What happened was that, for reasons which I’ll write about under the Concur.next rubric, I wanted to turn my attention back briefly to Erlang. Which means that I needed to fetch & build the latest version. Which ended up costing me three days of Open-source yak shaving. Which had a happy ending and some lessons to teach.

When I fetched Erlang R13B03, the build failed at a late stage, complaining of a libz with the “wrong architecture”. I saw that the suspect libz was coming out of MacPorts space, and realized with a guilty feeling that I’d changed computers and done a couple of major OS X updates since I’d last refreshed MacPorts.

The advice was to uninstall everything and reinstall what you needed, so I did that, and then realized that the blog-publishing software on my laptop was broken, so I fought with MacPorts and then fought with the Perl that comes with OS X and then I built my own Perl from source and fought with that and I’m afraid I was unnecessarily unpleasant to my family and loved ones while the fighting was going on.

Grr Snarl Hate Hate Hate · I’m not going to give a blow-by-blow account of the struggle; suffice it to say that a situation in which (under Snow Leopard) Perl, out of any of the many boxes it comes in (MacPorts, OS X, build-from-source), refuses to interoperate with MySQL, in any of the versions that are readily available, really sucks.

Further adding to the suckitude is the fact that more or less every time I change computers or operating systems, I can count on spending a couple of days wrestling my publishing system back together so that I can actually send the world a simple blog post like this.

The statement of (and solution to) my problem was easy to find once I’d tracked it down after two days of flailing; check it out at Stack Overflow.

On The Other Hand · The text you are now reading is the output of a compact but amazingly broad-based suite of technology including Perl, MySQL, Ruby, Java, ImageMagick, and a bunch of other pieces it’s easy to forget about.

I haven’t ever paid anybody a penny for any of this. It works automatically, unobtrusively, and fast. It publishes a decent-looking blog and an uncluttered Atom feed, accepts and moderates comments, and supports tens of thousands of subscribers, pumping out hundreds of gigabytes a month with no observable performance problems.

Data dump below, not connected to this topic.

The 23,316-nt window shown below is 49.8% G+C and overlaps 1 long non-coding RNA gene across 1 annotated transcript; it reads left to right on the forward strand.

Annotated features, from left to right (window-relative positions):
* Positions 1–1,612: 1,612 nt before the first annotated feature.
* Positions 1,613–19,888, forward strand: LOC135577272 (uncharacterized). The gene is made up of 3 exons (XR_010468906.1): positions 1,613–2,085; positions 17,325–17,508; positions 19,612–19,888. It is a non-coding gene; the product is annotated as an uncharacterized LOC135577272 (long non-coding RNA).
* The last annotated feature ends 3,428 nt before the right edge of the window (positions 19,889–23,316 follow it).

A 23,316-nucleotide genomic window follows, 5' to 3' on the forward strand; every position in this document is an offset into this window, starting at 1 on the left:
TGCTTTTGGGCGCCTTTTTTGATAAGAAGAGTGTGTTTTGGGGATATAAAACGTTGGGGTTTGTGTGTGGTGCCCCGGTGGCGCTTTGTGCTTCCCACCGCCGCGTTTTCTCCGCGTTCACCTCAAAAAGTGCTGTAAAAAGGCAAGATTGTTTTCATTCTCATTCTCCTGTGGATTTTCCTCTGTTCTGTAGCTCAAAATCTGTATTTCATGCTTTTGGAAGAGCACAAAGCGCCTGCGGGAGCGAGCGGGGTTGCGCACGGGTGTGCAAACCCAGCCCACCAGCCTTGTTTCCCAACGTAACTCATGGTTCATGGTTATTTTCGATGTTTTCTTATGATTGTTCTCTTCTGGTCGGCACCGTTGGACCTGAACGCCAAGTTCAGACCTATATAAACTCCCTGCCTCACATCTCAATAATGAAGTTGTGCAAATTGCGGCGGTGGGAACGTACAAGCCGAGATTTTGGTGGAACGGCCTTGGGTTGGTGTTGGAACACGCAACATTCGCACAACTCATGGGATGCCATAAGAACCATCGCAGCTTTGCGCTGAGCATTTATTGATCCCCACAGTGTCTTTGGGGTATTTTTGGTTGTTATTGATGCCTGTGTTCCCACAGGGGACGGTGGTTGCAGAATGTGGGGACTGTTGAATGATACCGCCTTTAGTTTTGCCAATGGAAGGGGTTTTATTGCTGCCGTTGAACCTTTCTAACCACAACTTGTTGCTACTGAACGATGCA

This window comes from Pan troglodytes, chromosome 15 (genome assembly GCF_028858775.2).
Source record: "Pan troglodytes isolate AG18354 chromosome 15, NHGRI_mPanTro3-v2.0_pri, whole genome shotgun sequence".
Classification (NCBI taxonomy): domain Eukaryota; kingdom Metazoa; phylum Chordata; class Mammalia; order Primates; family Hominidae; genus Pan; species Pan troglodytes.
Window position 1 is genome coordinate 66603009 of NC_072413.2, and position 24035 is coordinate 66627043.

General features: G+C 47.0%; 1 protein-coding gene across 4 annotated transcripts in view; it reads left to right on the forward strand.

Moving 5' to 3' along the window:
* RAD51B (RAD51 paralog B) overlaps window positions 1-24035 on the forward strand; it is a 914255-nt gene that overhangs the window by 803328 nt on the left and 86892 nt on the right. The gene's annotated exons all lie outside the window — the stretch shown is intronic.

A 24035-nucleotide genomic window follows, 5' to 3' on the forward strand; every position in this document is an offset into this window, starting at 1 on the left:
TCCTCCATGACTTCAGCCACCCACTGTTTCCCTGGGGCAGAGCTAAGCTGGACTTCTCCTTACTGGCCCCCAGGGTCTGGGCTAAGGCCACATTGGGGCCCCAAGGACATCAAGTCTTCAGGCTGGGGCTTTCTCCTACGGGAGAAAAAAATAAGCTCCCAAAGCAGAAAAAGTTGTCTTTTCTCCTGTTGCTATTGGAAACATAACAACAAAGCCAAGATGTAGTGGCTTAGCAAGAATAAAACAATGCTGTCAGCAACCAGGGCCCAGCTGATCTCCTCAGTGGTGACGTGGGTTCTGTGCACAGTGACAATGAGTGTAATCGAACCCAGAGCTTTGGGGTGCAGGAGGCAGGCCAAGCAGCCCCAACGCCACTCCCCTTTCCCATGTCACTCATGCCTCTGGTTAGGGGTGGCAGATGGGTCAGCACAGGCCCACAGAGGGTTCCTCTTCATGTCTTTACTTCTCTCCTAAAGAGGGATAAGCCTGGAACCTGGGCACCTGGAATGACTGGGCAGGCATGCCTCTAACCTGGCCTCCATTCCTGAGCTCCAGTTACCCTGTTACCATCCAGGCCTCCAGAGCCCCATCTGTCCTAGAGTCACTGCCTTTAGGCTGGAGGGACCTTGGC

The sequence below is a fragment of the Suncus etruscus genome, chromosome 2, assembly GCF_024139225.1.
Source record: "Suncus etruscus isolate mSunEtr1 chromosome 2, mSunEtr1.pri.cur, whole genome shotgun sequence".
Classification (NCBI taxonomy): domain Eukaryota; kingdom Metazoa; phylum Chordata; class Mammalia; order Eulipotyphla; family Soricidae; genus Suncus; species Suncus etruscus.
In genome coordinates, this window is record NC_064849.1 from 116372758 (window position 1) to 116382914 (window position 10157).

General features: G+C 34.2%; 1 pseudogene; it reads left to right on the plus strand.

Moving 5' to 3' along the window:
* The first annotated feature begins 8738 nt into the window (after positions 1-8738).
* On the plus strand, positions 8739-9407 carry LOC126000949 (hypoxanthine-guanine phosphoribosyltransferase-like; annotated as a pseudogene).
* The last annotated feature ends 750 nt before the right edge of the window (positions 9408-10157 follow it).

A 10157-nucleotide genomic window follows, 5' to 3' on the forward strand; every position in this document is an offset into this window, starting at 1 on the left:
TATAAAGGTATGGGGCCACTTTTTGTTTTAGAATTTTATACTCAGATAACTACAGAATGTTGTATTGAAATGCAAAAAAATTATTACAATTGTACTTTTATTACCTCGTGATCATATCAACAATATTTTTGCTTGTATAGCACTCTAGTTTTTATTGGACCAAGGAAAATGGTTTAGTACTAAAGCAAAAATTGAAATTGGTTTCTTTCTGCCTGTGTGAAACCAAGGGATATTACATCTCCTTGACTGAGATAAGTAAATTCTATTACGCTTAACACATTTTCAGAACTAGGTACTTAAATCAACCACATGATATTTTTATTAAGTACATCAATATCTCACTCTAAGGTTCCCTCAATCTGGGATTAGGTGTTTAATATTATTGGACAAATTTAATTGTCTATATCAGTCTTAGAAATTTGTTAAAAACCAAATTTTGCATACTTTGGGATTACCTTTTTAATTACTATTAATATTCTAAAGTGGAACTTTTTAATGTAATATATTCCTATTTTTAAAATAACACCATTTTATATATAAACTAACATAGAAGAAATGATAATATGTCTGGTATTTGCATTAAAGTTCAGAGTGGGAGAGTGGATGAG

I only have to work on it every other year or so when I change something in the infrastructure. And that’s just on OS X; on the Debian box where the production version runs, a few apt-get invocations have never failed to make it all Just Work.

So in which universe would it make sense for me to gripe about putting a couple of days of effort in every other year to keep an elaborate and somewhat jury-rigged publishing system (for which I’ve paid nothing, remember) on the air?

My heartfelt thanks to the authors of Perl and MySQL and MacPorts and Stack Overflow and Google and ImageMagick and Expat and the literally hundreds of other huge chunks of Open-Source software unglamorously Just Working behind the scenes so that I can get shit done and inflict my writing on the world.

Oh, and Erlang built just fine. Why would one not use Open Source?


Comment feed for ongoing:Comments feed

From: Scott Johnson (Nov 29 2009, at 09:50)

Tim, every time you write about your publishing system, I become more and more intriqued. It sounds quite interesting.


From: John Cowan (Nov 29 2009, at 13:32)

The problem, of course, is that Mac OS X only deals well with the things it provides, leaving MacPorts and Fink out of step. Debian gets this right because all the updates come from one place.

Considered as a Unix box, the Mac mixes Apple pineapple with Linux jello. The result is thin sweet soup.


From: Alex Payne (Nov 29 2009, at 14:12)

The best thing about open source is that it evolves. The next time your MacPorts install gets wedged, give Homebrew (http://github.com/mxcl/homebrew/) a try. It's still young, but even so, it's a faster and more reliable way to get up and running with a number of major open source packages.


From: James Abley (Nov 29 2009, at 15:12)

Nice timing. I've just got a Mac after 9 years on Debian / Ubuntu. I'm missing apt already.


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